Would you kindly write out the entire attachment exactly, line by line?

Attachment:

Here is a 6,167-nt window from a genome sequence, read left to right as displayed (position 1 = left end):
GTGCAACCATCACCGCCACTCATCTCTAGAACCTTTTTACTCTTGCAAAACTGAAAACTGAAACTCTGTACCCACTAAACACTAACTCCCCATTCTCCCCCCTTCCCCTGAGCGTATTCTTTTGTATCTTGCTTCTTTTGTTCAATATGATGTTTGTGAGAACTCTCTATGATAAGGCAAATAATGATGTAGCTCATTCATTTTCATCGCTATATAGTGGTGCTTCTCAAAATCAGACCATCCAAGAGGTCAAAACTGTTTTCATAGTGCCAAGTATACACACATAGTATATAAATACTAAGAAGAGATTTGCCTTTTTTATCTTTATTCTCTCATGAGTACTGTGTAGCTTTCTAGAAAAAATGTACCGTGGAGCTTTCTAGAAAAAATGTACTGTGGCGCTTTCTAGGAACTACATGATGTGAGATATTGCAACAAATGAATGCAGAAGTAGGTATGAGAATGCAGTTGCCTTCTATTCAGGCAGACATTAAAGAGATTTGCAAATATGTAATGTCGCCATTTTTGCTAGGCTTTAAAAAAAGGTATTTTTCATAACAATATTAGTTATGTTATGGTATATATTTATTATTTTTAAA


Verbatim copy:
Here is a 6,167-nt window from a genome sequence, read left to right as displayed (position 1 = left end):
GTGCAACCATCACCGCCACTCATCTCTAGAACCTTTTTACTCTTGCAAAACTGAAAACTGAAACTCTGTACCCACTAAACACTAACTCCCCATTCTCCCCCCTTCCCCTGAGCGTATTCTTTTGTATCTTGCTTCTTTTGTTCAATATGATGTTTGTGAGAACTCTCTATGATAAGGCAAATAATGATGTAGCTCATTCATTTTCATCGCTATATAGTGGTGCTTCTCAAAATCAGACCATCCAAGAGGTCAAAACTGTTTTCATAGTGCCAAGTATACACACATAGTATATAAATACTAAGAAGAGATTTGCCTTTTTTATCTTTATTCTCTCATGAGTACTGTGTAGCTTTCTAGAAAAAATGTACCGTGGAGCTTTCTAGAAAAAATGTACTGTGGCGCTTTCTAGGAACTACATGATGTGAGATATTGCAACAAATGAATGCAGAAGTAGGTATGAGAATGCAGTTGCCTTCTATTCAGGCAGACATTAAAGAGATTTGCAAATATGTAATGTCGCCATTTTTGCTAGGCTTTAAAAAAAGGTATTTTTCATAACAATATTAGTTATGTTATGGTATATATTTATTATTTTTAAA